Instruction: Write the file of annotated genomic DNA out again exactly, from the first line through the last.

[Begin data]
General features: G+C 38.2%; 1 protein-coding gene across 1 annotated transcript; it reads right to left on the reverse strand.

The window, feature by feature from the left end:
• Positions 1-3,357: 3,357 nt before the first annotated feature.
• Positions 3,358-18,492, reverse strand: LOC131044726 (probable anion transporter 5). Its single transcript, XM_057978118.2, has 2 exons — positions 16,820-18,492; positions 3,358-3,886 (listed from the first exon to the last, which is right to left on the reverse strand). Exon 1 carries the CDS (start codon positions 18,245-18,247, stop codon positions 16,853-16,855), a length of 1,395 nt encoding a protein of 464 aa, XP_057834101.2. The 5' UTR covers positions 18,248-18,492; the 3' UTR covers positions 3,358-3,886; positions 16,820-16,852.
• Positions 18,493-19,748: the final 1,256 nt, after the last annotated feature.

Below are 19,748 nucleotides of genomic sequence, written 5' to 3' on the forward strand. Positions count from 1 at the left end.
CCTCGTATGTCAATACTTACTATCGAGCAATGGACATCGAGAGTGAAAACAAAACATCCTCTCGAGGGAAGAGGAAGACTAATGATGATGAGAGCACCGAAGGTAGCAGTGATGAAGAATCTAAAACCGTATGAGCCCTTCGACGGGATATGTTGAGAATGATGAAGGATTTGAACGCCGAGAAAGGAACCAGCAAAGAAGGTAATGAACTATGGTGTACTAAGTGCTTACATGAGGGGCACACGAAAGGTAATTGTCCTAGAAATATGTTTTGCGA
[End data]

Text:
General features: G+C 38.2%; 1 protein-coding gene across 1 annotated transcript; it reads right to left on the reverse strand.

The window, feature by feature from the left end:
• Positions 1-3,357: 3,357 nt before the first annotated feature.
• Positions 3,358-18,492, reverse strand: LOC131044726 (probable anion transporter 5). Its single transcript, XM_057978118.2, has 2 exons — positions 16,820-18,492; positions 3,358-3,886 (listed from the first exon to the last, which is right to left on the reverse strand). Exon 1 carries the CDS (start codon positions 18,245-18,247, stop codon positions 16,853-16,855), a length of 1,395 nt encoding a protein of 464 aa, XP_057834101.2. The 5' UTR covers positions 18,248-18,492; the 3' UTR covers positions 3,358-3,886; positions 16,820-16,852.
• Positions 18,493-19,748: the final 1,256 nt, after the last annotated feature.

Below are 19,748 nucleotides of genomic sequence, written 5' to 3' on the forward strand. Positions count from 1 at the left end.
CCTCGTATGTCAATACTTACTATCGAGCAATGGACATCGAGAGTGAAAACAAAACATCCTCTCGAGGGAAGAGGAAGACTAATGATGATGAGAGCACCGAAGGTAGCAGTGATGAAGAATCTAAAACCGTATGAGCCCTTCGACGGGATATGTTGAGAATGATGAAGGATTTGAACGCCGAGAAAGGAACCAGCAAAGAAGGTAATGAACTATGGTGTACTAAGTGCTTACATGAGGGGCACACGAAAGGTAATTGTCCTAGAAATATGTTTTGCGA